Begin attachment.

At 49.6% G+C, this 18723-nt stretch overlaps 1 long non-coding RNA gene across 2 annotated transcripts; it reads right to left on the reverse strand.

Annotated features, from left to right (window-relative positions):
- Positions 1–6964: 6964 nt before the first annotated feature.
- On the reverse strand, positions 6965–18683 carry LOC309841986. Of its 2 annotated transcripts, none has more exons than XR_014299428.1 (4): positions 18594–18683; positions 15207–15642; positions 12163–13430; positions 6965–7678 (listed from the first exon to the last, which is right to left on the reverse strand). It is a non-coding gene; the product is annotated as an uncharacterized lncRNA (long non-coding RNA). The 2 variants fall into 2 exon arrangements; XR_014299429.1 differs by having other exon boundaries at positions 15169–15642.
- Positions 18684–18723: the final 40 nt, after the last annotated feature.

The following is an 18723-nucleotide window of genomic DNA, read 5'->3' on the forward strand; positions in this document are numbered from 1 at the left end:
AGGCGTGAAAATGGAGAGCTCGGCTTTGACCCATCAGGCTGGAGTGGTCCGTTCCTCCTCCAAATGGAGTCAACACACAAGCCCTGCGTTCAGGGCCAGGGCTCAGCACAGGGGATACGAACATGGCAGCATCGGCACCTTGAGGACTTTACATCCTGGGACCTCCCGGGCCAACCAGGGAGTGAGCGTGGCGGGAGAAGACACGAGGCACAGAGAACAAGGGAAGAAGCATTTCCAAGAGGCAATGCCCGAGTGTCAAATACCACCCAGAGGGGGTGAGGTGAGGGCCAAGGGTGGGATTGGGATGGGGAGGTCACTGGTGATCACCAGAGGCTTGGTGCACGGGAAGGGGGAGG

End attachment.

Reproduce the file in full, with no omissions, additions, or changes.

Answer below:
At 49.6% G+C, this 18723-nt stretch overlaps 1 long non-coding RNA gene across 2 annotated transcripts; it reads right to left on the reverse strand.

Annotated features, from left to right (window-relative positions):
- Positions 1–6964: 6964 nt before the first annotated feature.
- On the reverse strand, positions 6965–18683 carry LOC309841986. Of its 2 annotated transcripts, none has more exons than XR_014299428.1 (4): positions 18594–18683; positions 15207–15642; positions 12163–13430; positions 6965–7678 (listed from the first exon to the last, which is right to left on the reverse strand). It is a non-coding gene; the product is annotated as an uncharacterized lncRNA (long non-coding RNA). The 2 variants fall into 2 exon arrangements; XR_014299429.1 differs by having other exon boundaries at positions 15169–15642.
- Positions 18684–18723: the final 40 nt, after the last annotated feature.

The following is an 18723-nucleotide window of genomic DNA, read 5'->3' on the forward strand; positions in this document are numbered from 1 at the left end:
AGGCGTGAAAATGGAGAGCTCGGCTTTGACCCATCAGGCTGGAGTGGTCCGTTCCTCCTCCAAATGGAGTCAACACACAAGCCCTGCGTTCAGGGCCAGGGCTCAGCACAGGGGATACGAACATGGCAGCATCGGCACCTTGAGGACTTTACATCCTGGGACCTCCCGGGCCAACCAGGGAGTGAGCGTGGCGGGAGAAGACACGAGGCACAGAGAACAAGGGAAGAAGCATTTCCAAGAGGCAATGCCCGAGTGTCAAATACCACCCAGAGGGGGTGAGGTGAGGGCCAAGGGTGGGATTGGGATGGGGAGGTCACTGGTGATCACCAGAGGCTTGGTGCACGGGAAGGGGGAGG